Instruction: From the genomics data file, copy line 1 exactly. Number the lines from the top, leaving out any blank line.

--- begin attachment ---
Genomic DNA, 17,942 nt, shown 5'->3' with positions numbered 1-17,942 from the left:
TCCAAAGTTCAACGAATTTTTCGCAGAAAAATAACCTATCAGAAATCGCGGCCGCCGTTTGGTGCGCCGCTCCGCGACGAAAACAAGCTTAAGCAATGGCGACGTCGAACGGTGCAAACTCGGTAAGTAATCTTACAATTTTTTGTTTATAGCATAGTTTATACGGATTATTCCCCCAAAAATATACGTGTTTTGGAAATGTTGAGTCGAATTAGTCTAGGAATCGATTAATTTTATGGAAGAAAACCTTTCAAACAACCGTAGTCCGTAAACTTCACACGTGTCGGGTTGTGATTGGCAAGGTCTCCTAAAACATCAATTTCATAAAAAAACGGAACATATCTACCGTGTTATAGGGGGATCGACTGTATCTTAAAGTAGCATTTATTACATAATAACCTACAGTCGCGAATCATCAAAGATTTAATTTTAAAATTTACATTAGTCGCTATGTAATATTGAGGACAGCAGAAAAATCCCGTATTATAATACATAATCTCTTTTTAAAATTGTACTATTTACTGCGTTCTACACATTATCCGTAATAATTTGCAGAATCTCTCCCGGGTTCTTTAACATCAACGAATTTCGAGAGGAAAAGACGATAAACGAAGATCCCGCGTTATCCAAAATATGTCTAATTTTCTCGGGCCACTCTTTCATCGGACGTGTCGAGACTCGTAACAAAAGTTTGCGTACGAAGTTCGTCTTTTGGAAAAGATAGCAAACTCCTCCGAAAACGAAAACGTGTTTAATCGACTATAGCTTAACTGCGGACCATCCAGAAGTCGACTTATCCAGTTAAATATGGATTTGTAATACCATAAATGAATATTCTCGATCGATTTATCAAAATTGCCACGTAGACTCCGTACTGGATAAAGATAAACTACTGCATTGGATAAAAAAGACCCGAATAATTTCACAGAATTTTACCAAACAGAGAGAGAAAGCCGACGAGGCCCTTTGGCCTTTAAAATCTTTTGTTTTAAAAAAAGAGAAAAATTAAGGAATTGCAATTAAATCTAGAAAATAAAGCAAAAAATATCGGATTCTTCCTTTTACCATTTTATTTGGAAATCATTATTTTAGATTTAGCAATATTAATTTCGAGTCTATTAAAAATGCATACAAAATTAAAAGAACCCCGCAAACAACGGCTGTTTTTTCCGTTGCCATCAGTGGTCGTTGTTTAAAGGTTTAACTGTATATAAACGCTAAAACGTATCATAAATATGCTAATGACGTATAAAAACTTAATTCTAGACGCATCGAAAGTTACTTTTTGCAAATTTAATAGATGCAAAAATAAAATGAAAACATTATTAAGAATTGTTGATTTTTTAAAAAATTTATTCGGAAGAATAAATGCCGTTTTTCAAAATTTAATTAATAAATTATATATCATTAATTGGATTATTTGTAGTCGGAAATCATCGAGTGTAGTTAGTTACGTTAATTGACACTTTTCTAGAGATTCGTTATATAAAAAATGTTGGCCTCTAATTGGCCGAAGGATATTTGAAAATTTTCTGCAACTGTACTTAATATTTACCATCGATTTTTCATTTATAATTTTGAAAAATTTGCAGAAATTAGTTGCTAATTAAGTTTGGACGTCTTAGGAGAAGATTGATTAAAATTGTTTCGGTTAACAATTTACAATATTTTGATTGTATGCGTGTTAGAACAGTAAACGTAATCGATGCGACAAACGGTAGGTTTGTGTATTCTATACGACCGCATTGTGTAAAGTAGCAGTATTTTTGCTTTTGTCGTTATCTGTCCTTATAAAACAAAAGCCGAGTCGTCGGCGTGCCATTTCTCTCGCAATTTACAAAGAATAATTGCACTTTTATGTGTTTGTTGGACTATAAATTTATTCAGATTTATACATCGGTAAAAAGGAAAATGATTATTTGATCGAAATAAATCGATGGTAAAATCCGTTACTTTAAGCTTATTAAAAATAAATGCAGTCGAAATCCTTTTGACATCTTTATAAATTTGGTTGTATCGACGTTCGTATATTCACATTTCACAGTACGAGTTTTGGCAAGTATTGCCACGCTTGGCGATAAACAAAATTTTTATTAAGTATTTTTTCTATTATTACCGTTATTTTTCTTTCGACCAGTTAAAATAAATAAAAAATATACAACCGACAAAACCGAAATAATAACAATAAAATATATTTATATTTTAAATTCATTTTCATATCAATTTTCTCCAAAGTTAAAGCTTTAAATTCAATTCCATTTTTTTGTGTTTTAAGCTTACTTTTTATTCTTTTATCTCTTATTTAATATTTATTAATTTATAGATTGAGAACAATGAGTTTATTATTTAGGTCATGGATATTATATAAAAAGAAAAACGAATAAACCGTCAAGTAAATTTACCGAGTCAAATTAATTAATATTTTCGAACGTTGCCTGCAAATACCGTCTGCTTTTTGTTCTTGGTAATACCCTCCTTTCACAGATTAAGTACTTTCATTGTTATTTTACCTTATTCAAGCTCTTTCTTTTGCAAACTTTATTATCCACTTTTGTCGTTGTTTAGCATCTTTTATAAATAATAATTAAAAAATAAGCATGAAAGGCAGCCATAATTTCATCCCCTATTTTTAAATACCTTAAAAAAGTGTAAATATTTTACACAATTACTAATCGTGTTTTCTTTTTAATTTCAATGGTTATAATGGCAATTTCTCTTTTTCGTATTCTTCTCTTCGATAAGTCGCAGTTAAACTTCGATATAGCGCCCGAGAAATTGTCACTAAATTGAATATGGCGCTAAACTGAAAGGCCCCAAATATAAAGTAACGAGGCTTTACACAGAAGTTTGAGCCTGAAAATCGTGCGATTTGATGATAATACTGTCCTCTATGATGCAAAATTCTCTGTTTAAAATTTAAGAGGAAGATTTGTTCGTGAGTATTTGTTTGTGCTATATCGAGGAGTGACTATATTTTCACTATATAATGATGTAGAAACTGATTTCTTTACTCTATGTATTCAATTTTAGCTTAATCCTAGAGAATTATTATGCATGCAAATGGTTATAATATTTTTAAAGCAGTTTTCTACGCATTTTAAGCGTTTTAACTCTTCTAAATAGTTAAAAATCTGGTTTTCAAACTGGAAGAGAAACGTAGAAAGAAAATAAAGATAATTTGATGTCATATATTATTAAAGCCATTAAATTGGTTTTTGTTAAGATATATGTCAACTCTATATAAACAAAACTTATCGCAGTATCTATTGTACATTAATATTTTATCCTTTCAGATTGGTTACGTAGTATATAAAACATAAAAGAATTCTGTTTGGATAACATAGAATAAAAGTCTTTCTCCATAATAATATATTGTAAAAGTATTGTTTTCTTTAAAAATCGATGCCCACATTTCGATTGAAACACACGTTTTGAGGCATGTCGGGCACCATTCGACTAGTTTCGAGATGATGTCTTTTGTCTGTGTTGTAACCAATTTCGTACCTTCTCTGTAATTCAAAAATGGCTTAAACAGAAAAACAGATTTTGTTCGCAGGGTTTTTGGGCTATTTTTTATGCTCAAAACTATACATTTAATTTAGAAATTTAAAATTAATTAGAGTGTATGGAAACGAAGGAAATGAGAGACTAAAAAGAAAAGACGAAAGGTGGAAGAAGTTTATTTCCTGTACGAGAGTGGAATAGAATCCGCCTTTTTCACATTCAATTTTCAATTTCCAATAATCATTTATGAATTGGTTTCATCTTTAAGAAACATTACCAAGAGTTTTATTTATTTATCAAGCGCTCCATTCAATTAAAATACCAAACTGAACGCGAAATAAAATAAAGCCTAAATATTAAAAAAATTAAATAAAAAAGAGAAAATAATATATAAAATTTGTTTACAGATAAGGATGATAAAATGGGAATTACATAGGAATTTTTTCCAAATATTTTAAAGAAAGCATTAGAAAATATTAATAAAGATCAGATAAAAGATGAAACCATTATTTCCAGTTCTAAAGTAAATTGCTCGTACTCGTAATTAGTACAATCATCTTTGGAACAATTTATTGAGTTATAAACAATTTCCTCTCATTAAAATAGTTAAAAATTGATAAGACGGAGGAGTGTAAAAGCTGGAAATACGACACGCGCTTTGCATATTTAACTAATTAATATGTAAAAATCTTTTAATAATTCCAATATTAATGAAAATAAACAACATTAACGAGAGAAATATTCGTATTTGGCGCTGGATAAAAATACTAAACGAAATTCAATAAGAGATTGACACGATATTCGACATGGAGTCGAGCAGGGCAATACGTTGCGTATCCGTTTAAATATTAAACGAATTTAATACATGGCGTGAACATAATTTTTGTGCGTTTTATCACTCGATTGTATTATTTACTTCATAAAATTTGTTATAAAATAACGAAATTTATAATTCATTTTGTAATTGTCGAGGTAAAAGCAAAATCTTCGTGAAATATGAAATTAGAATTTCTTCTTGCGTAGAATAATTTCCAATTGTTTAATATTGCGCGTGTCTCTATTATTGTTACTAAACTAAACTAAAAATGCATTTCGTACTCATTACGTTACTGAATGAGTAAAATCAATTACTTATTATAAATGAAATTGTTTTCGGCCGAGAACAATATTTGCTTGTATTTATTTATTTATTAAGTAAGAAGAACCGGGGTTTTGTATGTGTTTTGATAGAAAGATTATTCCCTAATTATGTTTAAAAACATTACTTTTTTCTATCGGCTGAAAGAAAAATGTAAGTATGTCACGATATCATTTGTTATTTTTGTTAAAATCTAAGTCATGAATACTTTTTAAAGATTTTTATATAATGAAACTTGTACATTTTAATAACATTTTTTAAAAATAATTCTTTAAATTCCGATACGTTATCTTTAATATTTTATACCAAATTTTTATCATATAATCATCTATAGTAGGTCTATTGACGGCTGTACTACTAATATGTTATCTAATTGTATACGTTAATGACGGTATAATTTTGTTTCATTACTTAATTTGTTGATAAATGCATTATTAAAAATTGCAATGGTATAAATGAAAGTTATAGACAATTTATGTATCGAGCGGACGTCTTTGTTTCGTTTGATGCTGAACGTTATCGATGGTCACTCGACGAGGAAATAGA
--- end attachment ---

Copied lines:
Genomic DNA, 17,942 nt, shown 5'->3' with positions numbered 1-17,942 from the left: